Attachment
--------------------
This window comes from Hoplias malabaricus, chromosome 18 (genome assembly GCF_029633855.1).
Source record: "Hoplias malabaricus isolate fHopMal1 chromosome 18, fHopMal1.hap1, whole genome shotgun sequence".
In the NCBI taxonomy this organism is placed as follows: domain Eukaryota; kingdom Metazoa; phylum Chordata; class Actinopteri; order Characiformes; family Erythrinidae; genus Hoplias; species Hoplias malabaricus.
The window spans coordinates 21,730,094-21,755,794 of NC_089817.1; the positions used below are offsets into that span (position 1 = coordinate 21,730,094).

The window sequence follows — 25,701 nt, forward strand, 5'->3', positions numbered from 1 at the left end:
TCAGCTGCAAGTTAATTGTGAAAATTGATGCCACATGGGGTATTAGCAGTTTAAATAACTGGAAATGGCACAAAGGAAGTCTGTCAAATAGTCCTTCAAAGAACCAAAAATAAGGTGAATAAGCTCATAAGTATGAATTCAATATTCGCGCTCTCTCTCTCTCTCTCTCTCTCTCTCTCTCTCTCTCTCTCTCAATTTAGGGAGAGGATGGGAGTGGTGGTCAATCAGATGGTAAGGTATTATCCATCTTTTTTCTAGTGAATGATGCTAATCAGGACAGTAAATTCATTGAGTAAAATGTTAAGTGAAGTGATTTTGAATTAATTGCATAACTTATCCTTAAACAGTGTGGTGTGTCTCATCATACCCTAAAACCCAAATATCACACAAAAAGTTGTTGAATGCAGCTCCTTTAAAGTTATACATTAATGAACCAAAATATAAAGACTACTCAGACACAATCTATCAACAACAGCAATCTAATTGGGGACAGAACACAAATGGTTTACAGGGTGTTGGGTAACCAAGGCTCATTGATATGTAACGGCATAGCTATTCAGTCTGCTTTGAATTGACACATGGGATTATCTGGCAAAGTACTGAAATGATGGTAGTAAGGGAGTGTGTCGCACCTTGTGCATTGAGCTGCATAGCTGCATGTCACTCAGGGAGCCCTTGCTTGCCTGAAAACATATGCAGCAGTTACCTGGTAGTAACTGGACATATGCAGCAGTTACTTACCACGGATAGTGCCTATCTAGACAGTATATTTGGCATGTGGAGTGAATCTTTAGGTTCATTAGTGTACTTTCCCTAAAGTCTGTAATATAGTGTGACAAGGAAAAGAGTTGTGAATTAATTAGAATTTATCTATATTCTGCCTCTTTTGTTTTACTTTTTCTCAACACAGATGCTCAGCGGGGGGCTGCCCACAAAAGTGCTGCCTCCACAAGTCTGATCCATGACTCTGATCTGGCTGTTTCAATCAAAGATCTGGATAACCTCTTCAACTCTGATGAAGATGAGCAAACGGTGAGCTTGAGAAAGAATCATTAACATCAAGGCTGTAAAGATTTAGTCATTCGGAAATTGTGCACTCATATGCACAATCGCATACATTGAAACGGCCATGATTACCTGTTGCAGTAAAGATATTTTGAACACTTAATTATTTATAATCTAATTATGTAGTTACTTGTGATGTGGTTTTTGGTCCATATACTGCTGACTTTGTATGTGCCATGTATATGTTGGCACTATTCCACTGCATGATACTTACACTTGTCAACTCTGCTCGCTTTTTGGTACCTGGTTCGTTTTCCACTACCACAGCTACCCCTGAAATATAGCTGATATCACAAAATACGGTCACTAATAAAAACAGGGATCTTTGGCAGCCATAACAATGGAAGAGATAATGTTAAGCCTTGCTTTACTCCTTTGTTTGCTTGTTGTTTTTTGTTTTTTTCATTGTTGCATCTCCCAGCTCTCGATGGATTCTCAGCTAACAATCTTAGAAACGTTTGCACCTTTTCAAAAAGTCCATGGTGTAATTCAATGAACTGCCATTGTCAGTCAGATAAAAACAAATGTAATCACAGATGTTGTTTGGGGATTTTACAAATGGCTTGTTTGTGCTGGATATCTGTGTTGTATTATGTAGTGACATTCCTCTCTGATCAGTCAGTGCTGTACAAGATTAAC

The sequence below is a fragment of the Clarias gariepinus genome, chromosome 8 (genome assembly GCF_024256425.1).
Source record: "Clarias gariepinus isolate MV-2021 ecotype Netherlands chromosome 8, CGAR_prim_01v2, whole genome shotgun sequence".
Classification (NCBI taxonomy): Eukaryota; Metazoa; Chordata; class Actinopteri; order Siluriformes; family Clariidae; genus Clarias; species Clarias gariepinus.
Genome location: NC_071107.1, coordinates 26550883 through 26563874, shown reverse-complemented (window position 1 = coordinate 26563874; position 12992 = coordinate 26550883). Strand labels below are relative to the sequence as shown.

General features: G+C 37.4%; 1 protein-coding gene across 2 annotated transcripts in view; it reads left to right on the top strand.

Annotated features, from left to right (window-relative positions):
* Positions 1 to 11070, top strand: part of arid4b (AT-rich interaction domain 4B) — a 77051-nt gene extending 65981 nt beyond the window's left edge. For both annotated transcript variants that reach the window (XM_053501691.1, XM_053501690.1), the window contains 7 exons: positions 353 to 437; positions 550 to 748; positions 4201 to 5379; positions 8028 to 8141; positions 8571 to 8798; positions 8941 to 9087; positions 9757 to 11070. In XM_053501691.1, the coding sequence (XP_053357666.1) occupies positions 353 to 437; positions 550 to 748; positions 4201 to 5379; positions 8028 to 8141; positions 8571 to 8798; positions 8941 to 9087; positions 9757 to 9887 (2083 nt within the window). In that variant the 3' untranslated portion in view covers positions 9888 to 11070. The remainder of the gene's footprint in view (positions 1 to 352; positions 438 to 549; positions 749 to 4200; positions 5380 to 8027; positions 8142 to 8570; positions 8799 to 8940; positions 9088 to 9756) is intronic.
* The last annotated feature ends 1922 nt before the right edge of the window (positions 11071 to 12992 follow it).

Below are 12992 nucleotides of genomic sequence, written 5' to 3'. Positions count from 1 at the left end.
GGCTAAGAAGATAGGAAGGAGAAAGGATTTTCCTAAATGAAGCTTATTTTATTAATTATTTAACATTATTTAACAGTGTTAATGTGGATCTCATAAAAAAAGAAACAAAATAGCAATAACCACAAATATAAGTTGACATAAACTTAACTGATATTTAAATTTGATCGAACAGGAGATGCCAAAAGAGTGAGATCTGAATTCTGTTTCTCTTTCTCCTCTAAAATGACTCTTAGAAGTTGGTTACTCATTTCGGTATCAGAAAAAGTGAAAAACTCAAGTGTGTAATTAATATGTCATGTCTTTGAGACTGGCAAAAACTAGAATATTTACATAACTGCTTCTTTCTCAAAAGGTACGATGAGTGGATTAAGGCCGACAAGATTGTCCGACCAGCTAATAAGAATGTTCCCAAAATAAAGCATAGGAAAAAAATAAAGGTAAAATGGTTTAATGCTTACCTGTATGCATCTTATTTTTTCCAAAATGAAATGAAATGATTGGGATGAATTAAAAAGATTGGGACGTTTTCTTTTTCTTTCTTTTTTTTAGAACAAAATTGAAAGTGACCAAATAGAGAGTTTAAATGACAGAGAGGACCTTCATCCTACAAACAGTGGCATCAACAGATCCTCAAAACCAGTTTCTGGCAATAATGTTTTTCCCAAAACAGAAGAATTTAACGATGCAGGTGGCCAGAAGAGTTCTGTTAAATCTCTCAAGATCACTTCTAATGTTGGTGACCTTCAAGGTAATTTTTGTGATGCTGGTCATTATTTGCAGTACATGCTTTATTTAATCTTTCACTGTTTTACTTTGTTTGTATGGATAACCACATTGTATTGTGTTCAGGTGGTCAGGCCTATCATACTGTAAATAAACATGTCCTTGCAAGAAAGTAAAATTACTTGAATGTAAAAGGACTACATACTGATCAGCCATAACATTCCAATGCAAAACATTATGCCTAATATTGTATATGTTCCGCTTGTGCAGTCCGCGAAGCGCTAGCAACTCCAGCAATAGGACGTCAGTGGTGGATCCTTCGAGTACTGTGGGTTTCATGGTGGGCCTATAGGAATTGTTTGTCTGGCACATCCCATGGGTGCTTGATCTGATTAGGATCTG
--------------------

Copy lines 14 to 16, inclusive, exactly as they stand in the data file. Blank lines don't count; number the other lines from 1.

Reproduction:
* The last annotated feature ends 1922 nt before the right edge of the window (positions 11071 to 12992 follow it).

Below are 12992 nucleotides of genomic sequence, written 5' to 3'. Positions count from 1 at the left end.
GGCTAAGAAGATAGGAAGGAGAAAGGATTTTCCTAAATGAAGCTTATTTTATTAATTATTTAACATTATTTAACAGTGTTAATGTGGATCTCATAAAAAAAGAAACAAAATAGCAATAACCACAAATATAAGTTGACATAAACTTAACTGATATTTAAATTTGATCGAACAGGAGATGCCAAAAGAGTGAGATCTGAATTCTGTTTCTCTTTCTCCTCTAAAATGACTCTTAGAAGTTGGTTACTCATTTCGGTATCAGAAAAAGTGAAAAACTCAAGTGTGTAATTAATATGTCATGTCTTTGAGACTGGCAAAAACTAGAATATTTACATAACTGCTTCTTTCTCAAAAGGTACGATGAGTGGATTAAGGCCGACAAGATTGTCCGACCAGCTAATAAGAATGTTCCCAAAATAAAGCATAGGAAAAAAATAAAGGTAAAATGGTTTAATGCTTACCTGTATGCATCTTATTTTTTCCAAAATGAAATGAAATGATTGGGATGAATTAAAAAGATTGGGACGTTTTCTTTTTCTTTCTTTTTTTTAGAACAAAATTGAAAGTGACCAAATAGAGAGTTTAAATGACAGAGAGGACCTTCATCCTACAAACAGTGGCATCAACAGATCCTCAAAACCAGTTTCTGGCAATAATGTTTTTCCCAAAACAGAAGAATTTAACGATGCAGGTGGCCAGAAGAGTTCTGTTAAATCTCTCAAGATCACTTCTAATGTTGGTGACCTTCAAGGTAATTTTTGTGATGCTGGTCATTATTTGCAGTACATGCTTTATTTAATCTTTCACTGTTTTACTTTGTTTGTATGGATAACCACATTGTATTGTGTTCAGGTGGTCAGGCCTATCATACTGTAAATAAACATGTCCTTGCAAGAAAGTAAAATTACTTGAATGTAAAAGGACTACATACTGATCAGCCATAACATTCCAATGCAAAACATTATGCCTAATATTGTATATGTTCCGCTTGTGCAGTCCGCGAAGCGCTAGCAACTCCAGCAATAGGACGTCAGTGGTGGATCCTTCGAGTACTGTGGGTTTCATGGTGGGCCTATAGGAATTGTTTGTCTGGCACATCCCATGGGTGCTTGATCTGATTAGGATCTG